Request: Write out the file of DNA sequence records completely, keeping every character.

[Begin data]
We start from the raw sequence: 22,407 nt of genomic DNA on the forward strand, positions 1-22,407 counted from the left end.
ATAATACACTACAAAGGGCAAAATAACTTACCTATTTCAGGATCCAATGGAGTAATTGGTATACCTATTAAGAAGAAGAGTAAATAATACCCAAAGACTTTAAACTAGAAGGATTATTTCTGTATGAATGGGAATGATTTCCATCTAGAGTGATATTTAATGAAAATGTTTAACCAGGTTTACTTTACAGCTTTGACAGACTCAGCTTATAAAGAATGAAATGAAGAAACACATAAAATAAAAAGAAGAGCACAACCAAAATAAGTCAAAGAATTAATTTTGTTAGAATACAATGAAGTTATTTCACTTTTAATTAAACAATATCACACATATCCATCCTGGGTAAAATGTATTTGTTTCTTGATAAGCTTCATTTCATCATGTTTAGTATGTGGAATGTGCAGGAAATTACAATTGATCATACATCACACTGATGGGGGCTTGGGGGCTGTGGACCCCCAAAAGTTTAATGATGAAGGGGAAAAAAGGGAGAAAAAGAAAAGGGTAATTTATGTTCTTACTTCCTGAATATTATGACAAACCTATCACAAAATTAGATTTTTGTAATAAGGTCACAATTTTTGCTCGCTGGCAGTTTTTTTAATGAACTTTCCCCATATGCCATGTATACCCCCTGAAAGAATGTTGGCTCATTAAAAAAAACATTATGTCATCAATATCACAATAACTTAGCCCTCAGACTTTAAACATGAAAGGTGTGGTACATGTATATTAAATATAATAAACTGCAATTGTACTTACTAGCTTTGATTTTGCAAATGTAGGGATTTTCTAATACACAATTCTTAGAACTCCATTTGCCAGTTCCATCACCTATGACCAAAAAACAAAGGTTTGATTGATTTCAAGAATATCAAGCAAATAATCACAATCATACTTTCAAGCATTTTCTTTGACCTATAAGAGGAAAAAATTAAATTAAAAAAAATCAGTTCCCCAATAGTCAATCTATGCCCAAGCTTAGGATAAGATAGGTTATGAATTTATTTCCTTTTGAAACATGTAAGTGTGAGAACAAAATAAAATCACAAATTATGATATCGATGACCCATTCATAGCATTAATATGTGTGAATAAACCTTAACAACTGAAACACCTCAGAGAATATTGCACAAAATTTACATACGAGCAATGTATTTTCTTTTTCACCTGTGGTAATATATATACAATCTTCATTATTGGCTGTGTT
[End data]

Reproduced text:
We start from the raw sequence: 22,407 nt of genomic DNA on the forward strand, positions 1-22,407 counted from the left end.
ATAATACACTACAAAGGGCAAAATAACTTACCTATTTCAGGATCCAATGGAGTAATTGGTATACCTATTAAGAAGAAGAGTAAATAATACCCAAAGACTTTAAACTAGAAGGATTATTTCTGTATGAATGGGAATGATTTCCATCTAGAGTGATATTTAATGAAAATGTTTAACCAGGTTTACTTTACAGCTTTGACAGACTCAGCTTATAAAGAATGAAATGAAGAAACACATAAAATAAAAAGAAGAGCACAACCAAAATAAGTCAAAGAATTAATTTTGTTAGAATACAATGAAGTTATTTCACTTTTAATTAAACAATATCACACATATCCATCCTGGGTAAAATGTATTTGTTTCTTGATAAGCTTCATTTCATCATGTTTAGTATGTGGAATGTGCAGGAAATTACAATTGATCATACATCACACTGATGGGGGCTTGGGGGCTGTGGACCCCCAAAAGTTTAATGATGAAGGGGAAAAAAGGGAGAAAAAGAAAAGGGTAATTTATGTTCTTACTTCCTGAATATTATGACAAACCTATCACAAAATTAGATTTTTGTAATAAGGTCACAATTTTTGCTCGCTGGCAGTTTTTTTAATGAACTTTCCCCATATGCCATGTATACCCCCTGAAAGAATGTTGGCTCATTAAAAAAAACATTATGTCATCAATATCACAATAACTTAGCCCTCAGACTTTAAACATGAAAGGTGTGGTACATGTATATTAAATATAATAAACTGCAATTGTACTTACTAGCTTTGATTTTGCAAATGTAGGGATTTTCTAATACACAATTCTTAGAACTCCATTTGCCAGTTCCATCACCTATGACCAAAAAACAAAGGTTTGATTGATTTCAAGAATATCAAGCAAATAATCACAATCATACTTTCAAGCATTTTCTTTGACCTATAAGAGGAAAAAATTAAATTAAAAAAAATCAGTTCCCCAATAGTCAATCTATGCCCAAGCTTAGGATAAGATAGGTTATGAATTTATTTCCTTTTGAAACATGTAAGTGTGAGAACAAAATAAAATCACAAATTATGATATCGATGACCCATTCATAGCATTAATATGTGTGAATAAACCTTAACAACTGAAACACCTCAGAGAATATTGCACAAAATTTACATACGAGCAATGTATTTTCTTTTTCACCTGTGGTAATATATATACAATCTTCATTATTGGCTGTGTT